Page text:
It Might As Well Be ‘Spring’

Director Carlos Armesto rehearses Elena Ricardo and Renee Bang Allen in a scene from SPRING AWAKENING, the new ReVision Theater production on view at Asbury’s Carousel House beginning August 4.

It was just a day or so ago that ReVision Theatre Company rang down the invisible curtain on their production of Xanadu — the light ‘n lively, fun and frothy, poppy, peppy, wacky, wink-y opener to a new season of musical entertainments at Asbury Park’s historic Carousel House.

Comes the first weekend in August, and it’s like Spring has sprung inside the rococo roundhouse performance space at the south end of the Boardwalk. Specifically, Spring Awakening — a show that, to the uninitiated, sounds like a regular frolic in the park in the merry month of May.

Take a closer look at the 2007 Tony winner for Best Musical (and its 1891 source play, a script by Frank Wedekind that has frequently found itself the subject of bans and boycotts) and you’ll find an ensemble coming-of-age saga that’s infinitely more dark, edgy, passionate and heartbreakingly, scrupulously honest than the umpteenth Community Players revival of Grease.

Set in late 19th century Germany, it’s a tumultuous piece — set to an alt-rock score by Duncan Sheik with book and lyrics by Steven Sater — in which a group of fast-maturing  young people rebel against the stodgy strictures of an obsolete education system and clueless parents; obsessing each step of the way about sex sex sex. Characters tumble into first sexual experiences, indulge in erotic fantasies, engage in reckless experiments in sadomasochism, confess histories of abuse, attempt suicide, encounter back-alley abortionists and break into songs with names like “My Junk,” “The Bitch of Living,” and “Totally Fucked.”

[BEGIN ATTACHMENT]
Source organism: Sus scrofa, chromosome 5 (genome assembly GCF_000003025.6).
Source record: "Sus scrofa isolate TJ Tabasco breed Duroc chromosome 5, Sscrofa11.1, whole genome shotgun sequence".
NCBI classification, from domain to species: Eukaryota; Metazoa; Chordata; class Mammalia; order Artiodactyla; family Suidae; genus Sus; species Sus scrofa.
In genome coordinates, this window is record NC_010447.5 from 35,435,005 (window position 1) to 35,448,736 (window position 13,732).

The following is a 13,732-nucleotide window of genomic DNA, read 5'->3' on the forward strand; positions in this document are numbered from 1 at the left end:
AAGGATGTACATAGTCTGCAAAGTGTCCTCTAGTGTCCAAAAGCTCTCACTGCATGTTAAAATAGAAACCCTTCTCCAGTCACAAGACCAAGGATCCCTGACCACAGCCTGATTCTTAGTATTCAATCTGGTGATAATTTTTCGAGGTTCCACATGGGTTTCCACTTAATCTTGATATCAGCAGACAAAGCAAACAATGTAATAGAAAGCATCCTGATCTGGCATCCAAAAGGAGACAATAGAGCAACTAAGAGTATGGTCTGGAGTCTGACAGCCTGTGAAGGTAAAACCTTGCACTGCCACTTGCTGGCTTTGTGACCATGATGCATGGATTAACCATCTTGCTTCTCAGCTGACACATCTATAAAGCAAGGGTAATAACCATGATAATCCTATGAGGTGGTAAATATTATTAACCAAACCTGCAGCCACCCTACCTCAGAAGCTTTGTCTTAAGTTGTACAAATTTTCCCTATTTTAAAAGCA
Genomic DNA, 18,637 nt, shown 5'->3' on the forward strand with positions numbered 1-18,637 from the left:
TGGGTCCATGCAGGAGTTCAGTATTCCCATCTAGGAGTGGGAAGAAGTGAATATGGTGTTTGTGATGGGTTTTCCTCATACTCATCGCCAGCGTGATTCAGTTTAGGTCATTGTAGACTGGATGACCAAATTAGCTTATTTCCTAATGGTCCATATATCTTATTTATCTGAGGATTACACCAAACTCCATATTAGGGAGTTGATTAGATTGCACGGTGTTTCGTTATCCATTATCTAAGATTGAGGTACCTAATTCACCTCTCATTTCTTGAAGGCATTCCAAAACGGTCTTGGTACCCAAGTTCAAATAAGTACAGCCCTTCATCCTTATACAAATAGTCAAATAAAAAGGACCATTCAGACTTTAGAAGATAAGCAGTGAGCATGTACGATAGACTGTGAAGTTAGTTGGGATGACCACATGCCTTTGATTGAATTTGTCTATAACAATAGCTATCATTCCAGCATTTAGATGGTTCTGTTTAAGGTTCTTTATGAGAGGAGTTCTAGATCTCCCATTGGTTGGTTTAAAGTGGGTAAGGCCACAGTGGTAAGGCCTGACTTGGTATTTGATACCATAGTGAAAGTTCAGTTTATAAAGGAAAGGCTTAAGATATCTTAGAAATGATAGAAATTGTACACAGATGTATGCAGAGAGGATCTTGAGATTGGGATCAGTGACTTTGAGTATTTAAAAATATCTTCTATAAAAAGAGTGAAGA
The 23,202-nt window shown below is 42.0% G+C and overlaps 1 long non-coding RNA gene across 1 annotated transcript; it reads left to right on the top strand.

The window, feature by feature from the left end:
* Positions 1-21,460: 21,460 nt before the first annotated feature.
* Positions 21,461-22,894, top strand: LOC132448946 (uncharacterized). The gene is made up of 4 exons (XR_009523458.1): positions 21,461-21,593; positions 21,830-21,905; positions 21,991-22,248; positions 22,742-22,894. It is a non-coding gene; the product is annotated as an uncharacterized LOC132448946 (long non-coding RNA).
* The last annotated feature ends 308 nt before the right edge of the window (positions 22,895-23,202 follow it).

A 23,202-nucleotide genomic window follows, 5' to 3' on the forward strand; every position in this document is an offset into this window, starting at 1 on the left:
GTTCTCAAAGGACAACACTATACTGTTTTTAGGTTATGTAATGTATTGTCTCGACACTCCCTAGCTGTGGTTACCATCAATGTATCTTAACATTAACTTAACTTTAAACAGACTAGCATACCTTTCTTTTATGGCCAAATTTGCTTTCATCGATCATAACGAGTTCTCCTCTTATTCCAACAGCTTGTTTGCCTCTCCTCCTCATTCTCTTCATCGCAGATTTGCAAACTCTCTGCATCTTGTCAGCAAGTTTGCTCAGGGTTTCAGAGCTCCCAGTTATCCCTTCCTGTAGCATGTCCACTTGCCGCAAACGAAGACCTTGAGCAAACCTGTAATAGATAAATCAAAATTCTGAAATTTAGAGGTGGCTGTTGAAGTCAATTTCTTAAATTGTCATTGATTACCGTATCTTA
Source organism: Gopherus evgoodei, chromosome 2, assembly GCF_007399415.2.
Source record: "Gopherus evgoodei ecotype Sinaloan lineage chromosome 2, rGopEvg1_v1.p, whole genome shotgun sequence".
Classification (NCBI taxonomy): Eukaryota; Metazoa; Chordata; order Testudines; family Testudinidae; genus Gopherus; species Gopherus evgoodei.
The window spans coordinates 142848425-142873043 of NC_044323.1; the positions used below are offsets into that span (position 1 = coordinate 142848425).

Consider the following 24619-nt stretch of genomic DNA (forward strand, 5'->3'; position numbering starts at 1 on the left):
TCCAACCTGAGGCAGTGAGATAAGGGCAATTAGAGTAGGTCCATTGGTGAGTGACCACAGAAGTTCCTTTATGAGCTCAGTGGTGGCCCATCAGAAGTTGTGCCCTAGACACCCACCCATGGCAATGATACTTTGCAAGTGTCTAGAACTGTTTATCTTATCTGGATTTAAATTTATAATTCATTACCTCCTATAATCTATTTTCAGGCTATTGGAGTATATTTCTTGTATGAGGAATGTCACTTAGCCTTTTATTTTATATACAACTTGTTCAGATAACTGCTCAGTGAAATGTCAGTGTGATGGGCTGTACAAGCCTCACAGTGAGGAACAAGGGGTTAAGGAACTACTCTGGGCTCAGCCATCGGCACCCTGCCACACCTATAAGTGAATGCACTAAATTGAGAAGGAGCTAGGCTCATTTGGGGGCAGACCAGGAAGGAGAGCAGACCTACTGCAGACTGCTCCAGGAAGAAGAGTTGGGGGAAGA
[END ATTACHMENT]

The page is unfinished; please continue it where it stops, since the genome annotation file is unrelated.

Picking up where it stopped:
In other words, not exactly fodder for the school drama club or those aforementioned Community Players — but any residual shock value aside, Spring Awakening is a timeless tale of yearning, frustration, curiosity, connection and escape that transcends its sepia-toned 19th century setting, proving conclusively that postwar America never held a monopoly or a patent on teen rebellion. So, despite the Tonys (eight in all) and the smash productions on both sides of the Atlantic, it’s a show whose inaugural NJ production is best entrusted to the ReVision team.

For the engagement that previews on Thursday, August 4 and opens the following Friday night, the ReVees have once again secured the services of a friend and frequent collaborator — Carlos Armesto, artistic director of New York-based theatre C and a director whose previous endeavors in Asbury Park have included ReVision’s Kingdom and The Who’s TOMMY. He’s working with a cast that’s toplined by member of the Spring Awakening National Tour company — Billy Lewis, whose appearance here as the angry, passionate student Melchior overlapped with his stint in the cast of Xanadu. Also in the cast of twelve are Elena Ricardo, Noah Zachary, Hannah Shankman and Travis Mitchell, another veteran of the show’s National Tour. Elisabetta Spuria returns to ReVision as choreographer, and the rock-driven pit band is once more skippered by Michael Thomas Murray.

We caught up with director Armesto during rehearsals at downtown Asbury’s VFW hall (where Kingdom was staged to great acclaim in 2009); flip the pixelated page for more.

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